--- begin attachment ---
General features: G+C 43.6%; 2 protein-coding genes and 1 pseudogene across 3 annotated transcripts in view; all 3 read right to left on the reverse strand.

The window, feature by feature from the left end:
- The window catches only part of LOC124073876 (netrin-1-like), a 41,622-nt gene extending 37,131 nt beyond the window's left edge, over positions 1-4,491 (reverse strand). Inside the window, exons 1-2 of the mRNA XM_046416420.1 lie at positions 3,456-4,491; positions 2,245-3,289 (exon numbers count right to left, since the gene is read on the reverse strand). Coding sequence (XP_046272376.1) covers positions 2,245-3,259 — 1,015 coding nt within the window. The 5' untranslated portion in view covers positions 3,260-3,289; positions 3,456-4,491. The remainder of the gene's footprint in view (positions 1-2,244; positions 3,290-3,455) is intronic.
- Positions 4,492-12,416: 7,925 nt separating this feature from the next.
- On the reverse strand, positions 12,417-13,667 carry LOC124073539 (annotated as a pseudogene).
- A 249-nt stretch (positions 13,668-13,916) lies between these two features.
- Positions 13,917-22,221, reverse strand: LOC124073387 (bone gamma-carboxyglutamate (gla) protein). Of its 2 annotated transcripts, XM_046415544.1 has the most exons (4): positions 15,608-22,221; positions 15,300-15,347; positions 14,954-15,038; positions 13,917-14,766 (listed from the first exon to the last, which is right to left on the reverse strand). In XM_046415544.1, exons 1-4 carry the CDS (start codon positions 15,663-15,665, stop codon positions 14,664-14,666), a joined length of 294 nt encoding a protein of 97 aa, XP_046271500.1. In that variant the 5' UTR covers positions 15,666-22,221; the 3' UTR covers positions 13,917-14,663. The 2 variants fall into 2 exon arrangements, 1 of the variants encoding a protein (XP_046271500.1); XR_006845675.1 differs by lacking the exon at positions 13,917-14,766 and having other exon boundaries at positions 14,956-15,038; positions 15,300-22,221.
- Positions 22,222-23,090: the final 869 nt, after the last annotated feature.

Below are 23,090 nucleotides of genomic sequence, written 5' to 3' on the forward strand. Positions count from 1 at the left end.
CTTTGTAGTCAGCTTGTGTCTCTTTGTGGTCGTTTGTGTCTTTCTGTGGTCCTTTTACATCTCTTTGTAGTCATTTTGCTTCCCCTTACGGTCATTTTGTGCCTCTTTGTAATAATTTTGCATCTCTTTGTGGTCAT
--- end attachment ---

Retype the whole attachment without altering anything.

General features: G+C 43.6%; 2 protein-coding genes and 1 pseudogene across 3 annotated transcripts in view; all 3 read right to left on the reverse strand.

The window, feature by feature from the left end:
- The window catches only part of LOC124073876 (netrin-1-like), a 41,622-nt gene extending 37,131 nt beyond the window's left edge, over positions 1-4,491 (reverse strand). Inside the window, exons 1-2 of the mRNA XM_046416420.1 lie at positions 3,456-4,491; positions 2,245-3,289 (exon numbers count right to left, since the gene is read on the reverse strand). Coding sequence (XP_046272376.1) covers positions 2,245-3,259 — 1,015 coding nt within the window. The 5' untranslated portion in view covers positions 3,260-3,289; positions 3,456-4,491. The remainder of the gene's footprint in view (positions 1-2,244; positions 3,290-3,455) is intronic.
- Positions 4,492-12,416: 7,925 nt separating this feature from the next.
- On the reverse strand, positions 12,417-13,667 carry LOC124073539 (annotated as a pseudogene).
- A 249-nt stretch (positions 13,668-13,916) lies between these two features.
- Positions 13,917-22,221, reverse strand: LOC124073387 (bone gamma-carboxyglutamate (gla) protein). Of its 2 annotated transcripts, XM_046415544.1 has the most exons (4): positions 15,608-22,221; positions 15,300-15,347; positions 14,954-15,038; positions 13,917-14,766 (listed from the first exon to the last, which is right to left on the reverse strand). In XM_046415544.1, exons 1-4 carry the CDS (start codon positions 15,663-15,665, stop codon positions 14,664-14,666), a joined length of 294 nt encoding a protein of 97 aa, XP_046271500.1. In that variant the 5' UTR covers positions 15,666-22,221; the 3' UTR covers positions 13,917-14,663. The 2 variants fall into 2 exon arrangements, 1 of the variants encoding a protein (XP_046271500.1); XR_006845675.1 differs by lacking the exon at positions 13,917-14,766 and having other exon boundaries at positions 14,956-15,038; positions 15,300-22,221.
- Positions 22,222-23,090: the final 869 nt, after the last annotated feature.

Below are 23,090 nucleotides of genomic sequence, written 5' to 3' on the forward strand. Positions count from 1 at the left end.
CTTTGTAGTCAGCTTGTGTCTCTTTGTGGTCGTTTGTGTCTTTCTGTGGTCCTTTTACATCTCTTTGTAGTCATTTTGCTTCCCCTTACGGTCATTTTGTGCCTCTTTGTAATAATTTTGCATCTCTTTGTGGTCAT